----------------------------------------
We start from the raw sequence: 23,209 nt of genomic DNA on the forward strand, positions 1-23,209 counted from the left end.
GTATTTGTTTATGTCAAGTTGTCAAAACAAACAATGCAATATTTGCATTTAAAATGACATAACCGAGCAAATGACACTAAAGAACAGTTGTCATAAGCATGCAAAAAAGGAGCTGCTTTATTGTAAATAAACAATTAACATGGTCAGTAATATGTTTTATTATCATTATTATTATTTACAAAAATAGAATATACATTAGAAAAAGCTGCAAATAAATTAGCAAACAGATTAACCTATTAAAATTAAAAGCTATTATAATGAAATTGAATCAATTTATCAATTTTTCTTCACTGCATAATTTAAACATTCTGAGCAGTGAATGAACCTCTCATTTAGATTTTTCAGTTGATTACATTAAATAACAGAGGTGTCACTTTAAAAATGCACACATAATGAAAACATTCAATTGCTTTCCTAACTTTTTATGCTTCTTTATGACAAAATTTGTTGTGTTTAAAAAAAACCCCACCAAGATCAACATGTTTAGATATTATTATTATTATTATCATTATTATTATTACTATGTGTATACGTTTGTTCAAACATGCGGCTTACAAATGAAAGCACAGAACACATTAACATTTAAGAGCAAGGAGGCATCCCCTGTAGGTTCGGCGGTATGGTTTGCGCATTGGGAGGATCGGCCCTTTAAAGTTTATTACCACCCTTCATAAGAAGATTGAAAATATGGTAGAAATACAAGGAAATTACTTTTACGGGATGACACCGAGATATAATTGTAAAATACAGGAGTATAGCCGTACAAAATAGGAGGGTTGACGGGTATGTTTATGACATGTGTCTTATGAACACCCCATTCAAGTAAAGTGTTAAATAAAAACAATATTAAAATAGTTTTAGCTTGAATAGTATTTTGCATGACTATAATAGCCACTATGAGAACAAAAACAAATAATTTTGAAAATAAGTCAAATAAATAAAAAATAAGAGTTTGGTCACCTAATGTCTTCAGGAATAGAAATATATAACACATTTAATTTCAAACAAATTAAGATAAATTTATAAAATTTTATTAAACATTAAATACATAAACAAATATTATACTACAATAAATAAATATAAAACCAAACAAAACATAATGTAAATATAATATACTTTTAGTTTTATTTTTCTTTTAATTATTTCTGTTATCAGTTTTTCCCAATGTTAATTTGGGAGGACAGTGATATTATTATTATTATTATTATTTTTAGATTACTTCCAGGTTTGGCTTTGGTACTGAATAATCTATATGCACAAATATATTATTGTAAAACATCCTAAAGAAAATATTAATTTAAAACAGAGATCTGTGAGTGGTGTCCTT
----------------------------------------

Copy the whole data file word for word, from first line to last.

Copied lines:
We start from the raw sequence: 23,209 nt of genomic DNA on the forward strand, positions 1-23,209 counted from the left end.
GTATTTGTTTATGTCAAGTTGTCAAAACAAACAATGCAATATTTGCATTTAAAATGACATAACCGAGCAAATGACACTAAAGAACAGTTGTCATAAGCATGCAAAAAAGGAGCTGCTTTATTGTAAATAAACAATTAACATGGTCAGTAATATGTTTTATTATCATTATTATTATTTACAAAAATAGAATATACATTAGAAAAAGCTGCAAATAAATTAGCAAACAGATTAACCTATTAAAATTAAAAGCTATTATAATGAAATTGAATCAATTTATCAATTTTTCTTCACTGCATAATTTAAACATTCTGAGCAGTGAATGAACCTCTCATTTAGATTTTTCAGTTGATTACATTAAATAACAGAGGTGTCACTTTAAAAATGCACACATAATGAAAACATTCAATTGCTTTCCTAACTTTTTATGCTTCTTTATGACAAAATTTGTTGTGTTTAAAAAAAACCCCACCAAGATCAACATGTTTAGATATTATTATTATTATTATCATTATTATTATTACTATGTGTATACGTTTGTTCAAACATGCGGCTTACAAATGAAAGCACAGAACACATTAACATTTAAGAGCAAGGAGGCATCCCCTGTAGGTTCGGCGGTATGGTTTGCGCATTGGGAGGATCGGCCCTTTAAAGTTTATTACCACCCTTCATAAGAAGATTGAAAATATGGTAGAAATACAAGGAAATTACTTTTACGGGATGACACCGAGATATAATTGTAAAATACAGGAGTATAGCCGTACAAAATAGGAGGGTTGACGGGTATGTTTATGACATGTGTCTTATGAACACCCCATTCAAGTAAAGTGTTAAATAAAAACAATATTAAAATAGTTTTAGCTTGAATAGTATTTTGCATGACTATAATAGCCACTATGAGAACAAAAACAAATAATTTTGAAAATAAGTCAAATAAATAAAAAATAAGAGTTTGGTCACCTAATGTCTTCAGGAATAGAAATATATAACACATTTAATTTCAAACAAATTAAGATAAATTTATAAAATTTTATTAAACATTAAATACATAAACAAATATTATACTACAATAAATAAATATAAAACCAAACAAAACATAATGTAAATATAATATACTTTTAGTTTTATTTTTCTTTTAATTATTTCTGTTATCAGTTTTTCCCAATGTTAATTTGGGAGGACAGTGATATTATTATTATTATTATTATTTTTAGATTACTTCCAGGTTTGGCTTTGGTACTGAATAATCTATATGCACAAATATATTATTGTAAAACATCCTAAAGAAAATATTAATTTAAAACAGAGATCTGTGAGTGGTGTCCTT